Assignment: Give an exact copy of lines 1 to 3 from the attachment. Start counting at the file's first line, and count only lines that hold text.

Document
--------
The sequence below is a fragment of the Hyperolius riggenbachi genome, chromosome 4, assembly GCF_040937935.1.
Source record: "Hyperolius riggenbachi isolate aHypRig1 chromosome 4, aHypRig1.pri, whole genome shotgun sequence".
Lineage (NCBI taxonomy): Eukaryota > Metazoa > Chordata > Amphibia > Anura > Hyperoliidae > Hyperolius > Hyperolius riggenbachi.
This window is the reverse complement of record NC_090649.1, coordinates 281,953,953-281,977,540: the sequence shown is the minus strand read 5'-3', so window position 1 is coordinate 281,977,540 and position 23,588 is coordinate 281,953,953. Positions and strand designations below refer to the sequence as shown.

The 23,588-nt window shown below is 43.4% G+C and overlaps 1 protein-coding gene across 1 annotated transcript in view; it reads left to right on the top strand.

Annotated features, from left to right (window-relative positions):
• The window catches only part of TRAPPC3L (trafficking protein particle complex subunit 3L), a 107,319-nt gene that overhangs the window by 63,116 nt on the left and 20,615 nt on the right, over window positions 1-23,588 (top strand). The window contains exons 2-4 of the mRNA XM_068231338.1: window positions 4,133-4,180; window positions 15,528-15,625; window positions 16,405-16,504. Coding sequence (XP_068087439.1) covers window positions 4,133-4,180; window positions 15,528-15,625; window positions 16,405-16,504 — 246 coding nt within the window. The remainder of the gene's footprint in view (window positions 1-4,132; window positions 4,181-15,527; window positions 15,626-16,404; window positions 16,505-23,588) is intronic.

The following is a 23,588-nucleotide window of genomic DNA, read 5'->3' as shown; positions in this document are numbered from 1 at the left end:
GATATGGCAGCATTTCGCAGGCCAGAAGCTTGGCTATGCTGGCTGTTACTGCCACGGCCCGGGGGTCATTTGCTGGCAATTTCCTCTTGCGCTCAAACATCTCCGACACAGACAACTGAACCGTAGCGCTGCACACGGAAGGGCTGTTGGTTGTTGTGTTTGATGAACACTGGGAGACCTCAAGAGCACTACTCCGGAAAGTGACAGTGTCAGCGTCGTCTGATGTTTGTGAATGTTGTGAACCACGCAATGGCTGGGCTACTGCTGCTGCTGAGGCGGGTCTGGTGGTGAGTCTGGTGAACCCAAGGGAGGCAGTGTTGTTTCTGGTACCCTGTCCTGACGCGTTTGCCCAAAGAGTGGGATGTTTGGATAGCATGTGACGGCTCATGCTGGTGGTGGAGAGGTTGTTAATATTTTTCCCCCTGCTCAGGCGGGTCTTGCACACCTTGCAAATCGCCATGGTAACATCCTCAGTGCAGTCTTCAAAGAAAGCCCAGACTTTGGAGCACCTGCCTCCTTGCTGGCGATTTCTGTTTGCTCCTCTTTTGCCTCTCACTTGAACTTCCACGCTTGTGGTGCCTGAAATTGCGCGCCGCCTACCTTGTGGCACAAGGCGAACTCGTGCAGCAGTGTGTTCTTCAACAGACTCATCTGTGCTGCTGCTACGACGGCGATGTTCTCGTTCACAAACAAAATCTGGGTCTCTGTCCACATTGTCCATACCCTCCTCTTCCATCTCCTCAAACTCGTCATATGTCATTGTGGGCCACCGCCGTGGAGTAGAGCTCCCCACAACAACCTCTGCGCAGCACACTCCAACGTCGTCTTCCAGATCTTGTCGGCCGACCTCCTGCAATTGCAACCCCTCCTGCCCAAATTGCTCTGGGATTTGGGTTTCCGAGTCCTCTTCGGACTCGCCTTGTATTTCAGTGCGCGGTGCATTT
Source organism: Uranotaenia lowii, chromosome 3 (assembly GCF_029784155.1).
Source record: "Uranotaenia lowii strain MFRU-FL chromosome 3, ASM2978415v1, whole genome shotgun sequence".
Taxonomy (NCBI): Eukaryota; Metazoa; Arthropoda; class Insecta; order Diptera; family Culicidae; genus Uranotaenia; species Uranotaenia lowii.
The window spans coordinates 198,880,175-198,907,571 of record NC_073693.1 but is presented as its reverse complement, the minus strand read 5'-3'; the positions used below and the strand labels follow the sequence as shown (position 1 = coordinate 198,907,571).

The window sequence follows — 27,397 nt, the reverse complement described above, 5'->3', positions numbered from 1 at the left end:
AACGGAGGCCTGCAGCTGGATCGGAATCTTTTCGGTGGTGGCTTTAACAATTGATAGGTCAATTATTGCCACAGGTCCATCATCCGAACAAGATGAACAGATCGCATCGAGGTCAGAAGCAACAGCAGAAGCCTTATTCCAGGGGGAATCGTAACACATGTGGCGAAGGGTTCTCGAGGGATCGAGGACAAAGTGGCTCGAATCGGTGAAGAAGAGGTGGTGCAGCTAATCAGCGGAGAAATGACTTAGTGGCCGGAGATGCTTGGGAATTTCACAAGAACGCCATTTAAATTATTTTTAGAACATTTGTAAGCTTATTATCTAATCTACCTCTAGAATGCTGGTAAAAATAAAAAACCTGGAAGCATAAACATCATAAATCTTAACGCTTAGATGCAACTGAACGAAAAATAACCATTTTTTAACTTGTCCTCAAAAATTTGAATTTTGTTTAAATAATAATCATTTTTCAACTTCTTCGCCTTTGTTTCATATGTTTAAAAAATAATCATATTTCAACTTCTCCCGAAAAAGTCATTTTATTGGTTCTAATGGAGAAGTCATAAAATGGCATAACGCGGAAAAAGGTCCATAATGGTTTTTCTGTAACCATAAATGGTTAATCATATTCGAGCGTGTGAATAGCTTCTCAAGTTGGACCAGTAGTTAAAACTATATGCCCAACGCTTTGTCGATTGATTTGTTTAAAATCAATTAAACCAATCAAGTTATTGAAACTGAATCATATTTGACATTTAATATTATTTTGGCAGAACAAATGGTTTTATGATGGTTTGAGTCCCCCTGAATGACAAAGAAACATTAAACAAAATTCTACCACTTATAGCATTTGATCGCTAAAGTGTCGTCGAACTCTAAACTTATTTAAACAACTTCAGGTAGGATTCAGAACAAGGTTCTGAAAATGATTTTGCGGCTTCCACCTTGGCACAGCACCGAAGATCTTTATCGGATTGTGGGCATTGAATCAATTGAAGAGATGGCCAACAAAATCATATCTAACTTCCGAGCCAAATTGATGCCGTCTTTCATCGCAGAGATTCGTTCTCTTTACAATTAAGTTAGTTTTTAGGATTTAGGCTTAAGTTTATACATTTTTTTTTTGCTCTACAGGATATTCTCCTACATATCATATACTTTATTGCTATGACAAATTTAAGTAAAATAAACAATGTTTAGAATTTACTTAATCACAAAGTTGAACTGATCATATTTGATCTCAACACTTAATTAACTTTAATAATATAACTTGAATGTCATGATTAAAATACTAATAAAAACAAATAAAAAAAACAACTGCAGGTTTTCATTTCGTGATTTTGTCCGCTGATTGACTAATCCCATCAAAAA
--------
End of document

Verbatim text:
The sequence below is a fragment of the Hyperolius riggenbachi genome, chromosome 4, assembly GCF_040937935.1.
Source record: "Hyperolius riggenbachi isolate aHypRig1 chromosome 4, aHypRig1.pri, whole genome shotgun sequence".
Lineage (NCBI taxonomy): Eukaryota > Metazoa > Chordata > Amphibia > Anura > Hyperoliidae > Hyperolius > Hyperolius riggenbachi.